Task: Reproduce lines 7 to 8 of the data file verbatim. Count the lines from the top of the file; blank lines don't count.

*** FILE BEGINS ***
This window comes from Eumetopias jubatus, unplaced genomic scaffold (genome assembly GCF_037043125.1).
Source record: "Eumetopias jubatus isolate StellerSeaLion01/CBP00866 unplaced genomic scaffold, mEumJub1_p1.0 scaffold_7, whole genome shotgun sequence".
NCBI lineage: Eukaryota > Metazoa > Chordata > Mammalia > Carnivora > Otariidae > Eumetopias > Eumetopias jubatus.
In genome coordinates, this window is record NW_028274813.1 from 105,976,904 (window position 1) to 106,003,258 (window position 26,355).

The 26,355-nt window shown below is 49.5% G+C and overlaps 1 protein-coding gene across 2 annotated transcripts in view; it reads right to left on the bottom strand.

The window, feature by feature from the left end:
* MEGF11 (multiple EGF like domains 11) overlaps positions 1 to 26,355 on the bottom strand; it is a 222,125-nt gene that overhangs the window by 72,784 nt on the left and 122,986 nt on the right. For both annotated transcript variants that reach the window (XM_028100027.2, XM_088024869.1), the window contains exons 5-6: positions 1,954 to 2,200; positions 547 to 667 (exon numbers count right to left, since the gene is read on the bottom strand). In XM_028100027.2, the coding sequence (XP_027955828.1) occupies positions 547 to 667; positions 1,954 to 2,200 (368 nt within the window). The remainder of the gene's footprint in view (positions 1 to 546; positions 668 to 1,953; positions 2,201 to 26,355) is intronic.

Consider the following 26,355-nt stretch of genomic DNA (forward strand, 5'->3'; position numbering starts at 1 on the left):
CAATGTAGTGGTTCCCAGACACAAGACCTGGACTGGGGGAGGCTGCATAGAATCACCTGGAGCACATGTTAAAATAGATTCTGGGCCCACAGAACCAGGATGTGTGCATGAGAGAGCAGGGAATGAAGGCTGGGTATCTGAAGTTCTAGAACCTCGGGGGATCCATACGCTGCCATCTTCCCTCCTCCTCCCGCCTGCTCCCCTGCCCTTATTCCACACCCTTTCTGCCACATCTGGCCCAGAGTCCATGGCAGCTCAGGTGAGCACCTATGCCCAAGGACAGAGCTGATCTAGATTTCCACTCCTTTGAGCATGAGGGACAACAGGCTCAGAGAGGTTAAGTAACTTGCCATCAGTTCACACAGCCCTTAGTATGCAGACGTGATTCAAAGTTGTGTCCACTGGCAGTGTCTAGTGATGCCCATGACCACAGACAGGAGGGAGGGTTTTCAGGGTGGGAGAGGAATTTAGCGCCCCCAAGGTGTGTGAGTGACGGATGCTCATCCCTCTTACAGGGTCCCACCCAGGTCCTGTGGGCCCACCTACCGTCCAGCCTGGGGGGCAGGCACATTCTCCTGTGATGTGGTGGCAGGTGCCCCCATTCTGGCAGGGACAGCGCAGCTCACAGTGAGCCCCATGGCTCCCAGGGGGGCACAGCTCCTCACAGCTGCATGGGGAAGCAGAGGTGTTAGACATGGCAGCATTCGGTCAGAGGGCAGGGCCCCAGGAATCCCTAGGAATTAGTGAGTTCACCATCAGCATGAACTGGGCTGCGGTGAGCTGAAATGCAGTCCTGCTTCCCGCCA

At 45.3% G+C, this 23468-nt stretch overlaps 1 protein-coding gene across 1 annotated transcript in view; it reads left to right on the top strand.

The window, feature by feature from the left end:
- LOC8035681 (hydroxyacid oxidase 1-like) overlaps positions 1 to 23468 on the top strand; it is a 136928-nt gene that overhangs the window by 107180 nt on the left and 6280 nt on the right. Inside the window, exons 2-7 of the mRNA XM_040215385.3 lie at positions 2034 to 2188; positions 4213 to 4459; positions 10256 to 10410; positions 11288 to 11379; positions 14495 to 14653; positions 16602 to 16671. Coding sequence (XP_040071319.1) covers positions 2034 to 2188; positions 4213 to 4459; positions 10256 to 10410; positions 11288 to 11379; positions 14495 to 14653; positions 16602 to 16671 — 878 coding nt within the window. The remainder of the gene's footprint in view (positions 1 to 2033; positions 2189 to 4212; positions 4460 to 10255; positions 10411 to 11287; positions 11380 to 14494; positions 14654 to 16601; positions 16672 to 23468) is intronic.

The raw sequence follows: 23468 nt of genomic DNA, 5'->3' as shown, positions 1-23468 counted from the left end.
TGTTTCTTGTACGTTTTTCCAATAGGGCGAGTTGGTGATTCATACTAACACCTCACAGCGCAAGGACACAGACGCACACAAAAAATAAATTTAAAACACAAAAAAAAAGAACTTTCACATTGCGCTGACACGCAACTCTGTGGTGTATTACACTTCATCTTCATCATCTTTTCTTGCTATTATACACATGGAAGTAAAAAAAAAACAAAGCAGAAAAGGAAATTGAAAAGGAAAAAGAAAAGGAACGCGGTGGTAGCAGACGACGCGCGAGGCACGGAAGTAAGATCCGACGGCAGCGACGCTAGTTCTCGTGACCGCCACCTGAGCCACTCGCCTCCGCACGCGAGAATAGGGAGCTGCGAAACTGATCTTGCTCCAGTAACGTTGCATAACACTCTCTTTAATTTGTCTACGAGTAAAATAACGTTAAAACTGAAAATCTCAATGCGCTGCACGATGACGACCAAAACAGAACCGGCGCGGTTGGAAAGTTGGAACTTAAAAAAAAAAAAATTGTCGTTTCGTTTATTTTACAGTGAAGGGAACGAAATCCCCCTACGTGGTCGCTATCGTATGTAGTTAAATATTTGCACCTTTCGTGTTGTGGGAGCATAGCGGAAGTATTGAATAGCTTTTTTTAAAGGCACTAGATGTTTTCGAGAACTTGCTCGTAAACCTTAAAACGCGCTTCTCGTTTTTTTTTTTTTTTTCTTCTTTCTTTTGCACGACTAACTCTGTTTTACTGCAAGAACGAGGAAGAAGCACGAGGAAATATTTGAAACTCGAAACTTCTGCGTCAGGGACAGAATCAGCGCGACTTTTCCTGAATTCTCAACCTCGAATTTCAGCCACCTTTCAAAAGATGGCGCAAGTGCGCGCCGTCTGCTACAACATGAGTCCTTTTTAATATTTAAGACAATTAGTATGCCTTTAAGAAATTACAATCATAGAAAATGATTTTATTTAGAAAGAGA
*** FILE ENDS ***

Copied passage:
* MEGF11 (multiple EGF like domains 11) overlaps positions 1 to 26,355 on the bottom strand; it is a 222,125-nt gene that overhangs the window by 72,784 nt on the left and 122,986 nt on the right. For both annotated transcript variants that reach the window (XM_028100027.2, XM_088024869.1), the window contains exons 5-6: positions 1,954 to 2,200; positions 547 to 667 (exon numbers count right to left, since the gene is read on the bottom strand). In XM_028100027.2, the coding sequence (XP_027955828.1) occupies positions 547 to 667; positions 1,954 to 2,200 (368 nt within the window). The remainder of the gene's footprint in view (positions 1 to 546; positions 668 to 1,953; positions 2,201 to 26,355) is intronic.

Consider the following 26,355-nt stretch of genomic DNA (forward strand, 5'->3'; position numbering starts at 1 on the left):